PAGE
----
Date of Award

Spring 1-1-2015

Document Type


Degree Name

Doctor of Philosophy (PhD)


Chemistry & Biochemistry

First Advisor

Natalie G. Ahn

Second Advisor

Jingshi Shen

Third Advisor

Amy E. Palmer

Fourth Advisor

Marcelo C. Sousa

Fifth Advisor

Joseph J. Falke


Approximately 70% human malignant melanomas contain oncogenic mutations in B-Raf, which constitutively activate this kinase, and result in constitutive activation of the B-RAF/MKK/ERK pathway. FAM129B, an 80 kDa polypeptide, was identified from a functional proteomics screen for phosphoproteins regulated by B-Raf signaling. FAM129B contains a Nterminal pleckstrin homology (PH) domain and 6 serines at the C-terminus, which can be phosphorylated under the regulation of B-Raf signaling pathway. FAM129B promotes cell invasion in 3D environment, in a manner of phosphorylation dependence. FAM129B PH domain is also important for cell motility. Meanwhile, our lab discovered a novel protein-organelle complex involved in rear-directed membrane contractility and cell movement, named as "Wnt5a receptor-actomyosin polarity (WRAMP) structure". FAM129B was identified as one component of this structure. The goal of this project is to understand mechanistically how FAM129B promotes cell invasion.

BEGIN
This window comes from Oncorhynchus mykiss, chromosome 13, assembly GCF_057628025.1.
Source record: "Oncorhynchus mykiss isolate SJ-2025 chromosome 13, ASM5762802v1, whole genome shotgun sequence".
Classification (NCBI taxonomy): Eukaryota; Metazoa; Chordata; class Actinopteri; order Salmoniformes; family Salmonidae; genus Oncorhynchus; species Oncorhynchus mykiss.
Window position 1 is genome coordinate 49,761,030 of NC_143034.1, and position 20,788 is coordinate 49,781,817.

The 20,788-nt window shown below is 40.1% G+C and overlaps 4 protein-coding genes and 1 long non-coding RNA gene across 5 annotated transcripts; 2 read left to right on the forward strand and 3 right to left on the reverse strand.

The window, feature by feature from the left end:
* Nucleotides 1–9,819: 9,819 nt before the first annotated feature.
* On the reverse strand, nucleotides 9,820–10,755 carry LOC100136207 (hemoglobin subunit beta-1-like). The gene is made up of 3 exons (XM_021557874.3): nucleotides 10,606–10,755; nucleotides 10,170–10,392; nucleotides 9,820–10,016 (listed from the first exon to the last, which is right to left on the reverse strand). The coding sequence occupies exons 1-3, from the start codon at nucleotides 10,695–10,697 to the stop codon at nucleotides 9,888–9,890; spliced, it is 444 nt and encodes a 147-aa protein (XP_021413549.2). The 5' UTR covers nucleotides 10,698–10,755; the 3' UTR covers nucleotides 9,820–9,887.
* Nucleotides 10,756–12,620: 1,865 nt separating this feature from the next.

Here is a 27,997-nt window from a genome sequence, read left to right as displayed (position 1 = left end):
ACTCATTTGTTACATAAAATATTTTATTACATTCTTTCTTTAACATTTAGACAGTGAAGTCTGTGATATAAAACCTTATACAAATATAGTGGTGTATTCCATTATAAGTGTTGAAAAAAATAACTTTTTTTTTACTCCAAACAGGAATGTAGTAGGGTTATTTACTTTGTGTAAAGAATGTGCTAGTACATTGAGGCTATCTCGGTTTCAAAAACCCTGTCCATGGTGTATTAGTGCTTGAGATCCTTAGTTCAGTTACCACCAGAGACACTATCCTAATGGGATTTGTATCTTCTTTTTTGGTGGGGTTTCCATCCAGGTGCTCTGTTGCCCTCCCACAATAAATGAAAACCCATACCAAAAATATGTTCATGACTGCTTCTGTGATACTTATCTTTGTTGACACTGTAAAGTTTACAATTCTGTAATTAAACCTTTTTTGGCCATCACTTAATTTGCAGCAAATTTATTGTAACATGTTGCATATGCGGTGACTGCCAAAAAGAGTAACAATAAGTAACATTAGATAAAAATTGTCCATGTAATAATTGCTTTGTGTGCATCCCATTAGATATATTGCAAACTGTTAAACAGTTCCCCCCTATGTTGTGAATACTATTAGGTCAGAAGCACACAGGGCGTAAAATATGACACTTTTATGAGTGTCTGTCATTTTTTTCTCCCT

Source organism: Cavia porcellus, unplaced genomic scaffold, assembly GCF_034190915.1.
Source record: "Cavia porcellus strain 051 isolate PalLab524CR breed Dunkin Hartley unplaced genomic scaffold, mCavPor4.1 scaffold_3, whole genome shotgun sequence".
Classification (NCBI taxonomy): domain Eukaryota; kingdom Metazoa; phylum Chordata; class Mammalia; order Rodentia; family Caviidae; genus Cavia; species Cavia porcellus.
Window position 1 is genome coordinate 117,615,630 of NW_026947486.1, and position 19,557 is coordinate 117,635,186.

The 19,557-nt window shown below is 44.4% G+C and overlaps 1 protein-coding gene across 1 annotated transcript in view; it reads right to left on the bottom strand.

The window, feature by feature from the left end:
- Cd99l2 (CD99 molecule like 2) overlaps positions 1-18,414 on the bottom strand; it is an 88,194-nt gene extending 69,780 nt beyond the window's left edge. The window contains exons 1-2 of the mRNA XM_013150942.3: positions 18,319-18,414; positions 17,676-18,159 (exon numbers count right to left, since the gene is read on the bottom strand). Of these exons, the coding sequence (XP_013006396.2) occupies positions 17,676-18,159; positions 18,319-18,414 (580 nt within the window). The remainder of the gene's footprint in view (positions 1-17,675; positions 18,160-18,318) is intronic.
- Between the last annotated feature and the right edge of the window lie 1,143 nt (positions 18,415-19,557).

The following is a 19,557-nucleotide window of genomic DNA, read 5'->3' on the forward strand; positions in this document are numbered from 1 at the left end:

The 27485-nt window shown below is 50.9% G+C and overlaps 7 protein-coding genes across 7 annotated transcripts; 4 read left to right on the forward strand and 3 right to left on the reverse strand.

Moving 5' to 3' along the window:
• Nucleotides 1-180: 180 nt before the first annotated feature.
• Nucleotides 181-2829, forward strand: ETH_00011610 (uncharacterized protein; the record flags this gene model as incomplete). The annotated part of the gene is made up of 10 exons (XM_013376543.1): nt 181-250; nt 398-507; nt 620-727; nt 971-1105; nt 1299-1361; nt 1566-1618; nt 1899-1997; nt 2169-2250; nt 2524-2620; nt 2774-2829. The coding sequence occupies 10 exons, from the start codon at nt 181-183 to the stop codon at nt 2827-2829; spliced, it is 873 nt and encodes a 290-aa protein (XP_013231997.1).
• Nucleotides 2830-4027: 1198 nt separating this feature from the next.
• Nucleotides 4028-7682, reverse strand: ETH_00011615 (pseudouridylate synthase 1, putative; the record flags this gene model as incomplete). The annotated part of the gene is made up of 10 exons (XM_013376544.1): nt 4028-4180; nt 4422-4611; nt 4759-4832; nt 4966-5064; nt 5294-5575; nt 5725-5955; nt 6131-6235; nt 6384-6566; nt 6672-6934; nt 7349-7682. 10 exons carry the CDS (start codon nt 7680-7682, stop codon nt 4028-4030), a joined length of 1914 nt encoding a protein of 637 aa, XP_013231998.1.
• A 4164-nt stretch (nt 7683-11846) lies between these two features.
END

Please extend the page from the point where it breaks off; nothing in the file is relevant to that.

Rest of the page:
Initial PIP strips screening found that FAM129B binds to a rarely studied phosphoinositide—PtdIns(5)P. Further in vitro and in vivo studies show that this interaction is important for the association and function of FAM129B towards WRAMP structures. FAM129B is required for the formation of WRAMP structure, PtdIns(5)P and enzymes that generate PtdIns(5)P, PIKfyve and MTMR3 localize at or nearby FAM129B in WRAMP structures. Ablation of the two enzymes interferes with the ability of cell to form WRAMP structures, and decrease the presence of FAM129B at the formed WRAMP structures. The results together suggest that FAM129B mediates WRAMP structure formation through its binding recognition of PtdIns(5)P.

FAM129B was characterized also in other regulatory events important in cell migration and invasion by using WM239A cells. In vivo kinase assay and following mass spectrometry proves that FAM129B is a direct substrate of ERK2. Co-immunoprecipitation found no protein obviously binds to FAM129B with or without phosphorylation. Luciferase reporter assays shows that FAM129B doesn’t mediate β-catenin-dependent transcription in response to Wnt3a signaling. Several key proteins known for cell migration were tested, overall I found surface integrin β1 decrease by about 50% in FAM129B knockdown cells, while the total amount maintains the same, which suggests that FAM129B may promote cell invasion in part by modulating surface integrin β1.